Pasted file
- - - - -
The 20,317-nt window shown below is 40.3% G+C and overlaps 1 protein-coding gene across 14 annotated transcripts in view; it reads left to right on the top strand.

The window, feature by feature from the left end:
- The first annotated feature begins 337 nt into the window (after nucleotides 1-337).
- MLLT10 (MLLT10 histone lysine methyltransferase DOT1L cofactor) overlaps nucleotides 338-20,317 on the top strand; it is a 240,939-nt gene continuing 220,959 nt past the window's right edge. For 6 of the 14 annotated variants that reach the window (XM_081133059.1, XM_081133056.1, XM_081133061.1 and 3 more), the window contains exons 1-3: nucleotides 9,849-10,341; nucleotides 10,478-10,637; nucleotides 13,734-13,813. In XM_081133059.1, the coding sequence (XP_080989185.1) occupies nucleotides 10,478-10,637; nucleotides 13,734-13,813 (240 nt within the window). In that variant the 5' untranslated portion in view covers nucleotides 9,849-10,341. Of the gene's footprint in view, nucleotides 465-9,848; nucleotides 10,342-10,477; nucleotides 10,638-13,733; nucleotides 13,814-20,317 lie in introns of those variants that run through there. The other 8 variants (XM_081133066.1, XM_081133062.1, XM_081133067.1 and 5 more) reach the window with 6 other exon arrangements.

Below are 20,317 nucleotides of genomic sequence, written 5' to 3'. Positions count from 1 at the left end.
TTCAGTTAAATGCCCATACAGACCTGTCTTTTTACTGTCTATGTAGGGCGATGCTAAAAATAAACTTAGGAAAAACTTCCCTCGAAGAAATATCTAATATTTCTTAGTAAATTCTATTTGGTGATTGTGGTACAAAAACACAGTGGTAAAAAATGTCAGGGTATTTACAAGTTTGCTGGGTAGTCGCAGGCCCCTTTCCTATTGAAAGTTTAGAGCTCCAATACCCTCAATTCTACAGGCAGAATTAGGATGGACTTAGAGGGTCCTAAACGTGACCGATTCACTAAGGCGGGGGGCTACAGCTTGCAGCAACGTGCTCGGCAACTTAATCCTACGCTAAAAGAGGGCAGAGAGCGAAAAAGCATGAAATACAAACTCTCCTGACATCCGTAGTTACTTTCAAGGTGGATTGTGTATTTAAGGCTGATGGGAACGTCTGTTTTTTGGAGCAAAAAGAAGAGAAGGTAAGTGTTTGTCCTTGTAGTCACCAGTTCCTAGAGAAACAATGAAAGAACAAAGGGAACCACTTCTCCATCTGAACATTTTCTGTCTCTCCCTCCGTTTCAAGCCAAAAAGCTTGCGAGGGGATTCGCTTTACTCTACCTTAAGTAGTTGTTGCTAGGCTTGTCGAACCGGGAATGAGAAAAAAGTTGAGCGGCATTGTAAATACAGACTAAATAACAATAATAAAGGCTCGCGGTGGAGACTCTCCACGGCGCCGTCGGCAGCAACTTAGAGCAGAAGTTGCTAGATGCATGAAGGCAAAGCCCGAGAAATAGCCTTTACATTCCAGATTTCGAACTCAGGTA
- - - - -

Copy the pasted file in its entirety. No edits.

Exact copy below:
The 20,317-nt window shown below is 40.3% G+C and overlaps 1 protein-coding gene across 14 annotated transcripts in view; it reads left to right on the top strand.

The window, feature by feature from the left end:
- The first annotated feature begins 337 nt into the window (after nucleotides 1-337).
- MLLT10 (MLLT10 histone lysine methyltransferase DOT1L cofactor) overlaps nucleotides 338-20,317 on the top strand; it is a 240,939-nt gene continuing 220,959 nt past the window's right edge. For 6 of the 14 annotated variants that reach the window (XM_081133059.1, XM_081133056.1, XM_081133061.1 and 3 more), the window contains exons 1-3: nucleotides 9,849-10,341; nucleotides 10,478-10,637; nucleotides 13,734-13,813. In XM_081133059.1, the coding sequence (XP_080989185.1) occupies nucleotides 10,478-10,637; nucleotides 13,734-13,813 (240 nt within the window). In that variant the 5' untranslated portion in view covers nucleotides 9,849-10,341. Of the gene's footprint in view, nucleotides 465-9,848; nucleotides 10,342-10,477; nucleotides 10,638-13,733; nucleotides 13,814-20,317 lie in introns of those variants that run through there. The other 8 variants (XM_081133066.1, XM_081133062.1, XM_081133067.1 and 5 more) reach the window with 6 other exon arrangements.

Below are 20,317 nucleotides of genomic sequence, written 5' to 3'. Positions count from 1 at the left end.
TTCAGTTAAATGCCCATACAGACCTGTCTTTTTACTGTCTATGTAGGGCGATGCTAAAAATAAACTTAGGAAAAACTTCCCTCGAAGAAATATCTAATATTTCTTAGTAAATTCTATTTGGTGATTGTGGTACAAAAACACAGTGGTAAAAAATGTCAGGGTATTTACAAGTTTGCTGGGTAGTCGCAGGCCCCTTTCCTATTGAAAGTTTAGAGCTCCAATACCCTCAATTCTACAGGCAGAATTAGGATGGACTTAGAGGGTCCTAAACGTGACCGATTCACTAAGGCGGGGGGCTACAGCTTGCAGCAACGTGCTCGGCAACTTAATCCTACGCTAAAAGAGGGCAGAGAGCGAAAAAGCATGAAATACAAACTCTCCTGACATCCGTAGTTACTTTCAAGGTGGATTGTGTATTTAAGGCTGATGGGAACGTCTGTTTTTTGGAGCAAAAAGAAGAGAAGGTAAGTGTTTGTCCTTGTAGTCACCAGTTCCTAGAGAAACAATGAAAGAACAAAGGGAACCACTTCTCCATCTGAACATTTTCTGTCTCTCCCTCCGTTTCAAGCCAAAAAGCTTGCGAGGGGATTCGCTTTACTCTACCTTAAGTAGTTGTTGCTAGGCTTGTCGAACCGGGAATGAGAAAAAAGTTGAGCGGCATTGTAAATACAGACTAAATAACAATAATAAAGGCTCGCGGTGGAGACTCTCCACGGCGCCGTCGGCAGCAACTTAGAGCAGAAGTTGCTAGATGCATGAAGGCAAAGCCCGAGAAATAGCCTTTACATTCCAGATTTCGAACTCAGGTA